Game Appraisal 2

Student Name: Gunnar Dykstra Erickson
Today’s Date: 8.21.15
Game Title Examined: Gunpey
Year of Publication: 1999
Game Publisher: Bandai Namco
Game Developer: Koto Laboratory
Game Genre: puzzle
Type of game ‘world’ or environment (e.g. flat environment, puzzle/maze space, 3D world?): flat game board with background pictures


Perspective taken by player (e.g first person, third person perspective, top down, isometric) in relation to main player controlled character: top down looking onto the game board


Gameplay – what does the player have to do?

The player has to move their cursor around the board in order to arrange line segments which are constantly pushing up from the bottom of the screen, once the player aligns the segments into a line crossing from one side of the board to the other, it disappears and the player receives points, this continues eternally until a piece goes past the top of the screen
Is the gameplay intuitive? (i.e. is it easy to understand what to do without instructions?) describe.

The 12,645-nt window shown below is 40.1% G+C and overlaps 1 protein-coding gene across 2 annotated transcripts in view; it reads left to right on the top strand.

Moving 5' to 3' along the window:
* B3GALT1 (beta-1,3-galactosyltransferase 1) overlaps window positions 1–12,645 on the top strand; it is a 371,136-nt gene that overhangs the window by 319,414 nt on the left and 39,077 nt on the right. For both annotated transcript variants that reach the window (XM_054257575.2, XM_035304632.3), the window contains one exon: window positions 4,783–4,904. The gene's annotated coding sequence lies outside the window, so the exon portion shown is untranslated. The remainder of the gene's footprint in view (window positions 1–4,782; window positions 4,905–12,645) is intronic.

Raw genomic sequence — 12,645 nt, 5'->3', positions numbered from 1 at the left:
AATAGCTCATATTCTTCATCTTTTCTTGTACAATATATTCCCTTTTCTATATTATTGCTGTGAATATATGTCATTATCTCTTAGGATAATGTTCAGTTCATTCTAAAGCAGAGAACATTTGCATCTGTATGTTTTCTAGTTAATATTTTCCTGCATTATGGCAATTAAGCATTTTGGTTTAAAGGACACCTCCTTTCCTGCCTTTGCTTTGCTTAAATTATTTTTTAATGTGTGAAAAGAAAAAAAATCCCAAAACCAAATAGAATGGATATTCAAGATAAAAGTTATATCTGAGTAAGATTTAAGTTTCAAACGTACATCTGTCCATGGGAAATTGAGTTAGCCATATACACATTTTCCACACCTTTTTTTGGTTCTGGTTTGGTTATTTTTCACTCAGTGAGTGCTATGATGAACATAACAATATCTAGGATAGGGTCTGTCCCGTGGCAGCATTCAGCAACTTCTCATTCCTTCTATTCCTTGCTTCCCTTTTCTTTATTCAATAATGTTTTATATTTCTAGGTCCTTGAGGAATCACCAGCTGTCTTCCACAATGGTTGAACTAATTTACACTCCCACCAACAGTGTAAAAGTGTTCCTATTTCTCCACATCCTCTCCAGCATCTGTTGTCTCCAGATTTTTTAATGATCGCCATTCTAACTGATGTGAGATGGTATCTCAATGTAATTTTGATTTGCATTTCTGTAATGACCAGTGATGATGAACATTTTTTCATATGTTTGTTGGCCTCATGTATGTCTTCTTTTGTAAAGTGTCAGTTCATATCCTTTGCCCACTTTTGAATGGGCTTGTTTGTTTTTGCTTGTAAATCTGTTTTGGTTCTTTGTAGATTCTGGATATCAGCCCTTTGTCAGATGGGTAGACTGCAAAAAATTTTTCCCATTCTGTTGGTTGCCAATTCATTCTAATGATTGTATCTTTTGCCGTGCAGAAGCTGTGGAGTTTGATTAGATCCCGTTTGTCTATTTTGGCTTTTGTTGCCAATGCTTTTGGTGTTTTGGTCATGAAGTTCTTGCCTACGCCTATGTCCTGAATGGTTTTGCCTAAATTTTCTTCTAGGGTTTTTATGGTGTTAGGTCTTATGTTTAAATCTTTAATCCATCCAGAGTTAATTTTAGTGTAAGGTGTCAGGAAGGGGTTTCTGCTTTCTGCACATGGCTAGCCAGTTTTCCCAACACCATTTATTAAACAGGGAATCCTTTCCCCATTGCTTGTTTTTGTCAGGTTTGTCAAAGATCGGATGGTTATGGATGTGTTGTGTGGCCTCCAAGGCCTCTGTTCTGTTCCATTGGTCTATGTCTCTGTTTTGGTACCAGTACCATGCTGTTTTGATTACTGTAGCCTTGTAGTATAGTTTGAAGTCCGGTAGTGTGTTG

its not so easy to understand right away what to do, you’ll have to fuss with it a bit before you completely understand.
Is the gameplay patterned (game does the same thing over & over) or is it random (happens differently every time?)

the gameplay is patterned in that there will always be pieces pushing up on the same board, but the pieces that appear are chosen completely randomly.
What does the type of graphic approach used as well as the audio tell you about the limits of the technology at the time the game was published?

the game is simple but not too simple, the platform it was on was 16 bit i believe so it could handle many colors and moderately advanced audio. 


Describe your views about the game from the point of view of
a) ease of play
takes time to understand, but is easy to play

b) enjoyability
very fun to play, easy to get lost in like tetris

c) level of engagement/immersion

somewhat. its a puzzle game so theres not much ‘immersion’